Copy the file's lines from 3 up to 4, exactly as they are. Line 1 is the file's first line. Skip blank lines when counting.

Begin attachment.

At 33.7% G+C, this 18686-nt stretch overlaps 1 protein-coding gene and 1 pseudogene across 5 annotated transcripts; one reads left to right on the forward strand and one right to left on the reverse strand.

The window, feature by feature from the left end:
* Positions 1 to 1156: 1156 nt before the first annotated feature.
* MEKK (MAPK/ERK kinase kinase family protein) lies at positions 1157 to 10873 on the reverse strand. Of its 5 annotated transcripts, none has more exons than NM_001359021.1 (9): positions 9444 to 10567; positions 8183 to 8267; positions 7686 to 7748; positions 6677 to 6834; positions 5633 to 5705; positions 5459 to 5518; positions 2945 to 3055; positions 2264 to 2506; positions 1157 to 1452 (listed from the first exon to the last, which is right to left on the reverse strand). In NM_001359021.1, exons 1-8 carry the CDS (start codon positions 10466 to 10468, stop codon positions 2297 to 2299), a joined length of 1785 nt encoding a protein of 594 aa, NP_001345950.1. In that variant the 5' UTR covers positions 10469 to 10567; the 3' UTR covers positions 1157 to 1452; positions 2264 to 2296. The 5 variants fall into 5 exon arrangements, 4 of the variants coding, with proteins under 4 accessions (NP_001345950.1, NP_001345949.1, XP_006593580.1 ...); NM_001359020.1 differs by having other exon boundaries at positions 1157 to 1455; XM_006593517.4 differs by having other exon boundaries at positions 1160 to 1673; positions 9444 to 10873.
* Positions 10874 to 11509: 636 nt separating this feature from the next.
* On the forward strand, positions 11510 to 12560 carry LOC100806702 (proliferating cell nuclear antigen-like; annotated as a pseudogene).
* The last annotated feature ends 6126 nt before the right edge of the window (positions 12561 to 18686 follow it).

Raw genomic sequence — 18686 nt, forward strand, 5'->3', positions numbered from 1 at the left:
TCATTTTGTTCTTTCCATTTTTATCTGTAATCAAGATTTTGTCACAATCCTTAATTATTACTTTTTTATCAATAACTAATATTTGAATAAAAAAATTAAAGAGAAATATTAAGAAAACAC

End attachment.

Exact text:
* Positions 1 to 1156: 1156 nt before the first annotated feature.
* MEKK (MAPK/ERK kinase kinase family protein) lies at positions 1157 to 10873 on the reverse strand. Of its 5 annotated transcripts, none has more exons than NM_001359021.1 (9): positions 9444 to 10567; positions 8183 to 8267; positions 7686 to 7748; positions 6677 to 6834; positions 5633 to 5705; positions 5459 to 5518; positions 2945 to 3055; positions 2264 to 2506; positions 1157 to 1452 (listed from the first exon to the last, which is right to left on the reverse strand). In NM_001359021.1, exons 1-8 carry the CDS (start codon positions 10466 to 10468, stop codon positions 2297 to 2299), a joined length of 1785 nt encoding a protein of 594 aa, NP_001345950.1. In that variant the 5' UTR covers positions 10469 to 10567; the 3' UTR covers positions 1157 to 1452; positions 2264 to 2296. The 5 variants fall into 5 exon arrangements, 4 of the variants coding, with proteins under 4 accessions (NP_001345950.1, NP_001345949.1, XP_006593580.1 ...); NM_001359020.1 differs by having other exon boundaries at positions 1157 to 1455; XM_006593517.4 differs by having other exon boundaries at positions 1160 to 1673; positions 9444 to 10873.